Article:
With mere days left before Super Tuesday and down to just two candidates, Thursday’s Democratic debate in Los Angeles gave voters a crucial eleventh-hour look at Hillary Clinton and Barack Obama, who kept things friendly enough while staking out their differences on several key issues—health care, the economy and, most importantly, the Iraq war.
Clinton handled one questioner’s intimation that a Clinton dynasty, even staggered as it would be with its Bush family counterpart, might be politically problematic for the country by quipping that it took a Clinton to sort America out after Bush I’s White House tenure, and thus her work would also be cut out for her, drawing a lengthy round of applause from the audience at L.A.‘s Kodak Auditorium. (Aside: What was with all those cutaways to celebrities? Was the world really waiting to see Fisher Stevens’ reaction to Obama’s position on America’s international misadventures?)
Clinton also drew clear distinctions between her position on health care reform and Obama’s, insisting that “we must have universal health care,” and calling it a national moral imperative. Though Clinton and Obama have similar plans, hers would require everyone to purchase coverage, while his mandates coverage only for children. In another moment of comparison, both candidates took on the subprime mortgage crisis and laid out what they would each do to tackle the pressing problem (Clinton says she’d freeze interest rates for five years; Obama would create a shared fund instead).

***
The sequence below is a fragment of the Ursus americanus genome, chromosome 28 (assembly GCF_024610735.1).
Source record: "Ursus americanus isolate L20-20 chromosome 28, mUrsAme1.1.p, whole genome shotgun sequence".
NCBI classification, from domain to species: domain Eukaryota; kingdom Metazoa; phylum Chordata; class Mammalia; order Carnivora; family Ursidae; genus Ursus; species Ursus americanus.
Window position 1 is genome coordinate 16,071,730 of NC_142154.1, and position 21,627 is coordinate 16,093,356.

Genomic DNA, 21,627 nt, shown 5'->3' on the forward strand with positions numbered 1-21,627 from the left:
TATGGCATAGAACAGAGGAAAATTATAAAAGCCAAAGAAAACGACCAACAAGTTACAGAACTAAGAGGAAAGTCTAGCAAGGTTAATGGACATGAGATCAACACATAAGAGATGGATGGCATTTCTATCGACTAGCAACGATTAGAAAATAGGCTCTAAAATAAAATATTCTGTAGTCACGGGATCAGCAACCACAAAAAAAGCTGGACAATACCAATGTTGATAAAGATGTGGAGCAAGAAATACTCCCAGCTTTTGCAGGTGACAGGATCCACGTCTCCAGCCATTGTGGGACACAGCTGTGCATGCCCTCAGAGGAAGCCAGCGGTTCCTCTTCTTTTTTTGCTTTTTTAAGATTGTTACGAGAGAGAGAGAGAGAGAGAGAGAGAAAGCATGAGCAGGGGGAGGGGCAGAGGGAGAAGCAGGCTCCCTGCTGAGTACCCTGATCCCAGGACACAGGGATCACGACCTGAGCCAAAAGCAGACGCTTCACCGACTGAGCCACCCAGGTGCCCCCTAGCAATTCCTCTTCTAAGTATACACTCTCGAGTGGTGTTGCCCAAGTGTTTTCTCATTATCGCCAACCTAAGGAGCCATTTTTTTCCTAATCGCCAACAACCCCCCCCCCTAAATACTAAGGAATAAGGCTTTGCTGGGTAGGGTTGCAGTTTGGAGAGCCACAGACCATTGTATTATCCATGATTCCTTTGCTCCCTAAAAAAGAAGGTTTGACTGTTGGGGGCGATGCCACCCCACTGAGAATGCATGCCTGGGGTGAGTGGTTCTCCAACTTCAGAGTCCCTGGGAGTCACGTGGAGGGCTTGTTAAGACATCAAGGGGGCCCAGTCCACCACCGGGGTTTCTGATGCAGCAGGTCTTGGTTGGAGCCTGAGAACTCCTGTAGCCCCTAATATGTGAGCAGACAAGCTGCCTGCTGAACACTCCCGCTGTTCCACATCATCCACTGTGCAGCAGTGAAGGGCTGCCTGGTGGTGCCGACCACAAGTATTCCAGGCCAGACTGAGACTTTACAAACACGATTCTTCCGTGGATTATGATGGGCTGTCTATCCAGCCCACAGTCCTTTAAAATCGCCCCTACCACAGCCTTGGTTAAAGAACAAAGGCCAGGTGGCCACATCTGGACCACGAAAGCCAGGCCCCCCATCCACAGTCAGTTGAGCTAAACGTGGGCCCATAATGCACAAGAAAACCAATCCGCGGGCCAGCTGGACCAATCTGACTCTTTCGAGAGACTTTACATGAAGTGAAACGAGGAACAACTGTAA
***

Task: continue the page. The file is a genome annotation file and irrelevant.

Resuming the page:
But when it came to the key issue of America’s wars in Iraq and Afghanistan, Obama held the trump card. Clinton argued that she cast her vote before the U.S. invaded Iraq not to enable an unwarranted war, but to assist in a process she thought would proceed differently. Obama retorted by taking a line from Clinton’s stump speech and pointedly noting that “It’s important to be right on day one.” That crucial round definitely went to the Illinois senator, who clinched it with a notion that sounds mighty good from here, if it can indeed be accomplished by anyone who runs the political gamut all the way to the Oval Office: “I don’t want to just end the war,” Obama said, “but I want to end the mind-set that got us into the war in the first place.”